Frayling was, until 2009, dean of one of Britain’s most venerable art schools, the Royal College (RCA). But as I walked its corridors with him recently, he admitted that even this renowned institution has suffered from the same damaging developments as art schools around the country: workshops for ceramics, printing, and metalwork have been replaced by computer rooms, digital expertise is prioritised before craft; student numbers are rocketing and teaching hours are sinking.
Designer Jay Osgerby  graduated with a Masters in architecture from the Royal College of Art. He’s one of a generation of British designers who are now leading design practice around the world, in every field from fashion to technology. The head of Burberry, Christopher Bailey, was in the same year as Jay and his partner Edward Barber; Thomas Heatherwick was another who attended the RCA around the same time; and Apple’s Jonathan Ive was an industrial design student at Newcastle Polytechnic.
Osgerby remembers the RCA as a place where people were constantly making things. The lift was continuously crammed with half-made dresses and furniture being ferried up and down. The RCA, he believes, still manages to hold on to this highly practical ethos, but everywhere he sees the rise of computers taking the place of the hand-made: computers, he says “make you look like an innovator rather than a throw-back to the industrial revolution, but I think that’s a really big mistake.”
The truth is that workshops are expensive and that’s a good enough reason to get rid of them. As education is effectively privatised, art school managers are more interested in business models than the experience of students. An art school such as Central Saint Martins (part of the University of the Arts London) recruits around 40 per cent of its BA students from overseas. It also runs short courses for members of the public. This extra income allows the art school to do a few “special things”, says its head Jeremy Till, such as putting on two degree shows so splendid they attracted almost 50,000 people earlier this year. He says the new building at Kings Cross (where the art school moved from its West End site in 2011) makes the art school a “cultural destination”. Never mind the fact that some staff and students feel uncomfortable with the monolithic, anonymous architecture (one tutor told me that there’s never enough studio space for everyone, you can’t open windows, and you no longer meet people from other courses despite the fact that everyone is now on the same premises.)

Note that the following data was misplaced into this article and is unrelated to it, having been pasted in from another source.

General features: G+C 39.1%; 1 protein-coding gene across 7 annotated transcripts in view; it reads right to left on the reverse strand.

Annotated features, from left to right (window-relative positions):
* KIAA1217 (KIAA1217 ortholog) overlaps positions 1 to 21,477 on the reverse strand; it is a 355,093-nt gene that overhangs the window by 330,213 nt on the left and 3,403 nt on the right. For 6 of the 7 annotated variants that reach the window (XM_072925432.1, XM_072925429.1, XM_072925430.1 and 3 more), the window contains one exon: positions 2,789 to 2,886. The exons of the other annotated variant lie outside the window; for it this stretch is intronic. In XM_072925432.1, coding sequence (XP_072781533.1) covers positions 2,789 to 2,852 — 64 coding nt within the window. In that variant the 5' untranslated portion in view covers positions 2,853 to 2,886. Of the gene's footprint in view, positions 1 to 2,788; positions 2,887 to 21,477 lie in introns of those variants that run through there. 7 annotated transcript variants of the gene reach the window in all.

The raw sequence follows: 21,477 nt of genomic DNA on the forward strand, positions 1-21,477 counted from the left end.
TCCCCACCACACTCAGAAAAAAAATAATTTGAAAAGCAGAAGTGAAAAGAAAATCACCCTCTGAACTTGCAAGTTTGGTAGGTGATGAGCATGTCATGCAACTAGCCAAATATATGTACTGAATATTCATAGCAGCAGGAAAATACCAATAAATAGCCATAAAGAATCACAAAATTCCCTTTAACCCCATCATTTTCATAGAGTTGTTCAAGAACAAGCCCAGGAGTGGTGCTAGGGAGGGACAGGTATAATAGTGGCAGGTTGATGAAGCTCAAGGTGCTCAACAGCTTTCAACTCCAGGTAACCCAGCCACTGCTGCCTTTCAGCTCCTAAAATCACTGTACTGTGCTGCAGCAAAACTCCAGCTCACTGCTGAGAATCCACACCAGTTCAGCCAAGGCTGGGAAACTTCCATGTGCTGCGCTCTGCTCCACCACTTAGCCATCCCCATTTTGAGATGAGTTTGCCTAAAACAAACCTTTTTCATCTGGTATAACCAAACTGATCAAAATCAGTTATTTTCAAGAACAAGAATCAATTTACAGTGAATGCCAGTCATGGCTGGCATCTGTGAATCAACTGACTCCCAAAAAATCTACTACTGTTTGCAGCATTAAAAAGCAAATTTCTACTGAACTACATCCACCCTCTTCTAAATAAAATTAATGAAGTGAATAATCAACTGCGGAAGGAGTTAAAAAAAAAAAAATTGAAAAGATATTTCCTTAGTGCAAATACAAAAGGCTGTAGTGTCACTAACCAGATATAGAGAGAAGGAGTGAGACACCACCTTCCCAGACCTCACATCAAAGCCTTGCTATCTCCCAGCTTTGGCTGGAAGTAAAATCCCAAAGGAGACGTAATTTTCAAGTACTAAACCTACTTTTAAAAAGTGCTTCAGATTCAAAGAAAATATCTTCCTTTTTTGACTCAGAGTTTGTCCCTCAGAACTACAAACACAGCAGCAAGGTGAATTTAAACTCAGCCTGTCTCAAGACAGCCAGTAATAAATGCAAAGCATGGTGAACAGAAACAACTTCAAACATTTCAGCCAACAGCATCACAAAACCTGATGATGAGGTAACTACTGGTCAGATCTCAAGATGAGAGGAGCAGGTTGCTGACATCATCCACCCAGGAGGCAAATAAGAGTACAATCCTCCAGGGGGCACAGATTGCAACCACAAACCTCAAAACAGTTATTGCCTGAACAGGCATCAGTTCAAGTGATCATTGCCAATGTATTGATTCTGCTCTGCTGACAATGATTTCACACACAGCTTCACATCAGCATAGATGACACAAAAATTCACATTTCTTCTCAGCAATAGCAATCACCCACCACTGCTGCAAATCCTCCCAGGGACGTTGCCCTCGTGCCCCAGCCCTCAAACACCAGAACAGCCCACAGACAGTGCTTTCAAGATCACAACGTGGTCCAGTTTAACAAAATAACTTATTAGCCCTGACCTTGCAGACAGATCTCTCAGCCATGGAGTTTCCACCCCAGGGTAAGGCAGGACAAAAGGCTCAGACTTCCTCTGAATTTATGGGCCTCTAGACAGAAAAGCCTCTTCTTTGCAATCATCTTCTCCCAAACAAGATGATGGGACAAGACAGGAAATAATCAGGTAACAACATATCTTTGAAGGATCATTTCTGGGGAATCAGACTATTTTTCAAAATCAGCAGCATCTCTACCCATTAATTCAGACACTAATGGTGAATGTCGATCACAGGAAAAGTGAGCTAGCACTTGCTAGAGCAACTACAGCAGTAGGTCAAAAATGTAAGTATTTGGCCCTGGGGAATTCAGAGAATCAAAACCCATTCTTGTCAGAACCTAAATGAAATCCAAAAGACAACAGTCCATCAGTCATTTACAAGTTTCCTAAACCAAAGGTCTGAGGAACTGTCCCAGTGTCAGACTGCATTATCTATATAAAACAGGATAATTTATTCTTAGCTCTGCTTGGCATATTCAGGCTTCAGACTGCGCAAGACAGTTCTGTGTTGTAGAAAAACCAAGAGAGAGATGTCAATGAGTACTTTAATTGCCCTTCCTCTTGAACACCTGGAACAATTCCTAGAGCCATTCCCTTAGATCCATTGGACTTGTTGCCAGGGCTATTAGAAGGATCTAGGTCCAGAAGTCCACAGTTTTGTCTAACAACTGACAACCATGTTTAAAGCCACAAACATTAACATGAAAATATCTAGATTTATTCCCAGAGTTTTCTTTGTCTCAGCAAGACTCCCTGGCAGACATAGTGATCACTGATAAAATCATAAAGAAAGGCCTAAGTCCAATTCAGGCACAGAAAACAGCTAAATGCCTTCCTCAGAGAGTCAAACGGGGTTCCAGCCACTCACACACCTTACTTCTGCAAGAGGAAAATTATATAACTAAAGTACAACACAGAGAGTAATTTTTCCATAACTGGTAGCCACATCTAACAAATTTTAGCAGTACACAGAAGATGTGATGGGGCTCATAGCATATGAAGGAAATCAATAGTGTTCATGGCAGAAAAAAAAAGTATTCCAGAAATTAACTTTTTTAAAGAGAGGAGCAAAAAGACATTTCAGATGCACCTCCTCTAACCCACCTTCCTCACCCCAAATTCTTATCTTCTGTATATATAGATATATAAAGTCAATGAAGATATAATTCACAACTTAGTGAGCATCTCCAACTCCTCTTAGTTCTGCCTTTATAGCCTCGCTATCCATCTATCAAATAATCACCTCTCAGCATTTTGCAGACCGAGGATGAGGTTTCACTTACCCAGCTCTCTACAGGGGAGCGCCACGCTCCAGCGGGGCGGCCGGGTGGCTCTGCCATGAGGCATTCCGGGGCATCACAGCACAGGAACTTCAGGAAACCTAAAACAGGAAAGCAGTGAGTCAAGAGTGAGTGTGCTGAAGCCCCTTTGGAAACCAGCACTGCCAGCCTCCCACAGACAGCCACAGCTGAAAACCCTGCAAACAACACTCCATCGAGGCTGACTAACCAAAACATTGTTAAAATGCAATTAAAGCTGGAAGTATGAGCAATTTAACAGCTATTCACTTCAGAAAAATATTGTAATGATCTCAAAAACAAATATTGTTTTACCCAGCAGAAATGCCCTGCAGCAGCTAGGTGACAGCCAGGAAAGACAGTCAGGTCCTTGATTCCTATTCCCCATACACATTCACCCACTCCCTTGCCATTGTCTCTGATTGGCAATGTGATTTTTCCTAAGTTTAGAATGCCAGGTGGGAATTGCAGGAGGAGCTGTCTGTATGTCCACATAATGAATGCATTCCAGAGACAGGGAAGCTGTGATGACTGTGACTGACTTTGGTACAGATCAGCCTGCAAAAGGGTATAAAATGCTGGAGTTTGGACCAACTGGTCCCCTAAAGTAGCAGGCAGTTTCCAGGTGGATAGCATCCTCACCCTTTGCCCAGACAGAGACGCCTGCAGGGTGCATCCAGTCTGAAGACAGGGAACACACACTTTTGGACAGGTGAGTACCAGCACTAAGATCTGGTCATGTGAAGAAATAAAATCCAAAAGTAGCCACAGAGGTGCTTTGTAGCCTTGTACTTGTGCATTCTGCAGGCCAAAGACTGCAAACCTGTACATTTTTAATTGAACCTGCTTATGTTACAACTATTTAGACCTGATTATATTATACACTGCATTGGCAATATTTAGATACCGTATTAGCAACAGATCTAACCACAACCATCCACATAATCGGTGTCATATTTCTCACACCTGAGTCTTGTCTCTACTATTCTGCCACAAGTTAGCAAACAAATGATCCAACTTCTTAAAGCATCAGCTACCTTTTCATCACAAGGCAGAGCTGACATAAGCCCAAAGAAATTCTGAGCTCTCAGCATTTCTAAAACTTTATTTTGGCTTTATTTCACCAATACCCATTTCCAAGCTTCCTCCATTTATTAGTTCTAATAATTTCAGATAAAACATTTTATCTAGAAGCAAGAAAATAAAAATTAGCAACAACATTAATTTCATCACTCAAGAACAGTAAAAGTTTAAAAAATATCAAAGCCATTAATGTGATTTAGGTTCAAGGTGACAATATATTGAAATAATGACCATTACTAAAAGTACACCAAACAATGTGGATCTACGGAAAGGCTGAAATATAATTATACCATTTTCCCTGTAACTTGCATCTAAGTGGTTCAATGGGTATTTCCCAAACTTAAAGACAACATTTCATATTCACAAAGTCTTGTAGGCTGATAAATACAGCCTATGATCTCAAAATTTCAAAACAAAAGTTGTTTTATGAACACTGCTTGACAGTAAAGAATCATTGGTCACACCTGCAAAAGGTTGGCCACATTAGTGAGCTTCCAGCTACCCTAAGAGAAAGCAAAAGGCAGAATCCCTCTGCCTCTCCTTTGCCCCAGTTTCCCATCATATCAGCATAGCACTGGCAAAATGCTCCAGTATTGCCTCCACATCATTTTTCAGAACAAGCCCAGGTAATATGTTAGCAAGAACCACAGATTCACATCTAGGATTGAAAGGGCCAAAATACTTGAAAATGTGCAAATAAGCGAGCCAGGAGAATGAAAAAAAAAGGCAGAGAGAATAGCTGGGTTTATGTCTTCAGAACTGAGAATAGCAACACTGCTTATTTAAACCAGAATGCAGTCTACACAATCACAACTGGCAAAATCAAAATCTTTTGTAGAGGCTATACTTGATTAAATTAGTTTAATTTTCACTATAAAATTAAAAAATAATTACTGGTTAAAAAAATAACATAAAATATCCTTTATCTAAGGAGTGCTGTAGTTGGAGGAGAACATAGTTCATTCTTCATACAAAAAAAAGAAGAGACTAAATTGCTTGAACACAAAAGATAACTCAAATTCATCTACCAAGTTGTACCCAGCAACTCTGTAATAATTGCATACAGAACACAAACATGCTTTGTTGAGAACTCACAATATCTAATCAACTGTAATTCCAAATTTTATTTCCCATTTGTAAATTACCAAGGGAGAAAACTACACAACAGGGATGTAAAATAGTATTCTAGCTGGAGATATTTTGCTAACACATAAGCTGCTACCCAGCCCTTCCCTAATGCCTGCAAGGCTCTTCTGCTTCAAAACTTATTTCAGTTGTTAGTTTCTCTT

So is it necessary to impress the public with a dazzling building and exciting brand? Jeremy Till would tell you that it’s exactly this kind of self-presentation that’s encouraged Google to locate its European offices right next door to Central Saint Martins’ new building at Kings Cross in North London. And maybe he’s got a point. Google might offer jobs to some of the young “creatives” who step out of Saint Martins’ sliding doors. But there’s a balance to be struck. If Central Saint Martins isn’t concentrating attention – above all – on the experience of students within its walls, then the shiny exterior will become just that – a façade, a front, a shop window. Nothing more.